As members of the current Parents Advisory Council we want to say a very special and loud thank you to the many parents past and present who have lobbied, argued, emailed, discussed, pushed, prayed, begged, pleaded, and just plain believed that someday our children and our community’s needs would be responded to. We want to also thank school administrators, like former U Hill principal Jill Philipchuk, who worked with parents, staff, and senior administrators to keep the pressure on. It is also important to recognize the work of current and former school board trustees who worked hard on this issue: Kevin Milsip and Alan Wong (COPE), Carol Gibson and Ken Denike (NPA), and more recently former DPAC and PAC activist and current Board Chair, Patti Bacchus (Vision). Without the combined effort of politicians, administrators, staff, and parents the results of our education system would be much poorer.
We must, however, remember that this is a problem that we have all known about for close to a decade. There have been plans and approvals and pauses all along the way. Several cohorts of parent volunteers have grown tired trying to explain over and over again that schools are needed. We hope that for the future whom ever is in provincial office will change the way in which schools are planned and built so that real needs are met when they exist, not years after they have shifted from minor headache to major problem.
According to Vancouver Sun reporter, Janet Steffenhagen, the Premier will be making a funding announcement today. Questions remain as to whether the promised funding announcement will include the much needed University Hill area school rebuilding plan.
As many of you know, there have been a number of very unfortunate developments lately. The fact is that the current Board is divided. The Board will change at our AGM in May and the new Board will be starting with a clean slate. You, dear members, are responsible to do your own due diligence and elect candidates for the Board who truly have the best interest of students and BCCPAC at heart.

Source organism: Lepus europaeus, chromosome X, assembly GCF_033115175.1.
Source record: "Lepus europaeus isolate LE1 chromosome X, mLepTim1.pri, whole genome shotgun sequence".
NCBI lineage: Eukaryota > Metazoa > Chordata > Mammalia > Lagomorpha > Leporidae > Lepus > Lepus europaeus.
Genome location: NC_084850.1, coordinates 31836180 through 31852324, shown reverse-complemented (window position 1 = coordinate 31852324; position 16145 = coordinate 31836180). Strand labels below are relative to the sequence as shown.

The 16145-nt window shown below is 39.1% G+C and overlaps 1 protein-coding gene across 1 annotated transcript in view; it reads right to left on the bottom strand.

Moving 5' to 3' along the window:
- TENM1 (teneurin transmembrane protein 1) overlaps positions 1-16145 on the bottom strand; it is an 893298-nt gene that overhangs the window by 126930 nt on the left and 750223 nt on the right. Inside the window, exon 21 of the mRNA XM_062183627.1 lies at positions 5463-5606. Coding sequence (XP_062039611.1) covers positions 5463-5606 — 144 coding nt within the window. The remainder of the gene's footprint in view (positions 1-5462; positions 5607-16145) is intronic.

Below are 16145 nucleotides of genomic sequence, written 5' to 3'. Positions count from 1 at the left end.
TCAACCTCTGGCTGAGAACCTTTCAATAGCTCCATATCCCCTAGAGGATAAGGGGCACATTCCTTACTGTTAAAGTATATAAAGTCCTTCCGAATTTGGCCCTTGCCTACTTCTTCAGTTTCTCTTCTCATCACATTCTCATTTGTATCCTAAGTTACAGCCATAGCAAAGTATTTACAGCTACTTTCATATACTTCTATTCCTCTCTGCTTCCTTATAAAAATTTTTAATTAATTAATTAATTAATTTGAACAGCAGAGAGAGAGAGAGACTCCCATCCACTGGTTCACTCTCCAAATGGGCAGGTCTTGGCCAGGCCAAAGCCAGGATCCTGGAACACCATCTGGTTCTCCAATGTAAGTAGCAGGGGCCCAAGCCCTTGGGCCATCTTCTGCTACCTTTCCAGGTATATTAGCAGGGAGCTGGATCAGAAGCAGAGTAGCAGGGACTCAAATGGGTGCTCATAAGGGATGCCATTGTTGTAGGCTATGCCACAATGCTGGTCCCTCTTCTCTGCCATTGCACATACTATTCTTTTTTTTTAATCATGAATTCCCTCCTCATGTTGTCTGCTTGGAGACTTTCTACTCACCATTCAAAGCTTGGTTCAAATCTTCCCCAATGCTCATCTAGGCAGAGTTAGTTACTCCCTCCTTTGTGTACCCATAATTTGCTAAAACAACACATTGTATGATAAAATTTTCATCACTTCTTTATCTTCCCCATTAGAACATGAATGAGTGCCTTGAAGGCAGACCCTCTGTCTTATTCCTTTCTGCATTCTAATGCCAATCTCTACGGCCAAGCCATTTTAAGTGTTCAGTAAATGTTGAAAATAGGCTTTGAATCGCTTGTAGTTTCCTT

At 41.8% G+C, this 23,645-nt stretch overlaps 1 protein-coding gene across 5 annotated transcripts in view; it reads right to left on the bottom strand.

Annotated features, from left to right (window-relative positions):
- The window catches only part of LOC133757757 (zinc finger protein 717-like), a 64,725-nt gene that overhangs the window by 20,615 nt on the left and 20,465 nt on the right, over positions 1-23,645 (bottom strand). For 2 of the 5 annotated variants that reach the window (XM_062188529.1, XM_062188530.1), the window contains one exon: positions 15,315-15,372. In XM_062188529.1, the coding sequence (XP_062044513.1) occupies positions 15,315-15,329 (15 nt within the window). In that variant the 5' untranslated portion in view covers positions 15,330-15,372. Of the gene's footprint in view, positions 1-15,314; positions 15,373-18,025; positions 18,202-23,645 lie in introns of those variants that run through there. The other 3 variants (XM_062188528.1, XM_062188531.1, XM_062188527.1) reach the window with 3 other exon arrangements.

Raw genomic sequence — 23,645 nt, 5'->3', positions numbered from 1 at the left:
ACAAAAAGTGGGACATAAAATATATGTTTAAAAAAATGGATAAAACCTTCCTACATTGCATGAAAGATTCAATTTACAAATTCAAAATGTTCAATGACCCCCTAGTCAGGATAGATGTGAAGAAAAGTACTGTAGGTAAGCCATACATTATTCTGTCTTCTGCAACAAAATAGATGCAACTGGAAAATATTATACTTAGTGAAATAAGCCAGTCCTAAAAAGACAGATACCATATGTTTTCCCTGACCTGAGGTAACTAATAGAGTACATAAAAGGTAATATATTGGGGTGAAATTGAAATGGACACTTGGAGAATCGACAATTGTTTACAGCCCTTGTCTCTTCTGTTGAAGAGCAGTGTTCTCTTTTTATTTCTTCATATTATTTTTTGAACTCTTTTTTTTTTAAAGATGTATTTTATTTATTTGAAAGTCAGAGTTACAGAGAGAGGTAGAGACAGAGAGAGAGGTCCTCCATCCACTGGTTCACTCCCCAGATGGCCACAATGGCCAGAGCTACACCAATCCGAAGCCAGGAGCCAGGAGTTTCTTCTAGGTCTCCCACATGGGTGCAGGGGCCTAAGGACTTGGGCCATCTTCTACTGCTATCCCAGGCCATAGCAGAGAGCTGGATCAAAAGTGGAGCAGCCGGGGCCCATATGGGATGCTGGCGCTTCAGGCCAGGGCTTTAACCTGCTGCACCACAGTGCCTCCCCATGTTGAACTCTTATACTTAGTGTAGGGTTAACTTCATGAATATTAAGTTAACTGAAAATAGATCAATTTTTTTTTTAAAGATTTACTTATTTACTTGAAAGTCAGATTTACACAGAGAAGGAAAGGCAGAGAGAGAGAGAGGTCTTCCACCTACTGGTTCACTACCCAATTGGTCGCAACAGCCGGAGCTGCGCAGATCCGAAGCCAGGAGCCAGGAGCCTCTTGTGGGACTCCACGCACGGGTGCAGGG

There are also long-standing issues that predate this and even the last two Boards. There is a plan in place to address these issues. It is the now complete Governance Audit and the implementation of its recommendations. That process needs to be slow, deliberate and well thought out.
The Governance Audit was initiated as a result of a series of member resolutions asking for changes.
This year we have begun the process of consulting with members, as identified in the Audit Report’s recommendations. Following those consultations, there will begin the process of writing a new Constitution and Bylaws document, also as identified in the audit’s recommendations. I urge members to attend the Governance Audit Member Input Sessions. Your input will help build a better BCCPAC.
In the last edition of Newsbytes you were informed that the Board’s next meeting will be a facilitated discussion, held to assist the Board in addressing current challenges. The announcement stated that Past President Howland and former 2nd Vice-President Tedrick had been invited to attend. They did not know about the invitation until after NewsBytes was published and are unable to attend. The meeting will include an independent mediator, as was always the intent.
Last year I made a very difficult decision to stand for election to this position. I had been on this Board for three years. I knew the challenges that I faced and the time commitment I was making. Frankly, the most logical decision for me personally would have been not to seek election, but I could not bring myself to walk away from this organization.
If the time I am spending devoted to BCCPAC was dealing with our true purposes, I would be very satisfied and invigorated, as the achievements that we have made have sustained me to this point; however, I am spending far too much of my time attempting to put out unnecessary fires.
I have decided to take a step back for a while. I will be reassessing the role I have in BCCPAC’s future. I will also be doing some deep strategic thinking about developing an effective plan to improve this organization.
I am taking a temporary leave beginning today. I have not yet determined how long that leave will be. I will be back well before the AGM. During my leave 1st Vice President Ann Whiteaker will assume my duties as identified in BCCPAC’s Constitution and Bylaws.
Hoping to return for the future for ALL of our children.
Ron Broda, President & CEO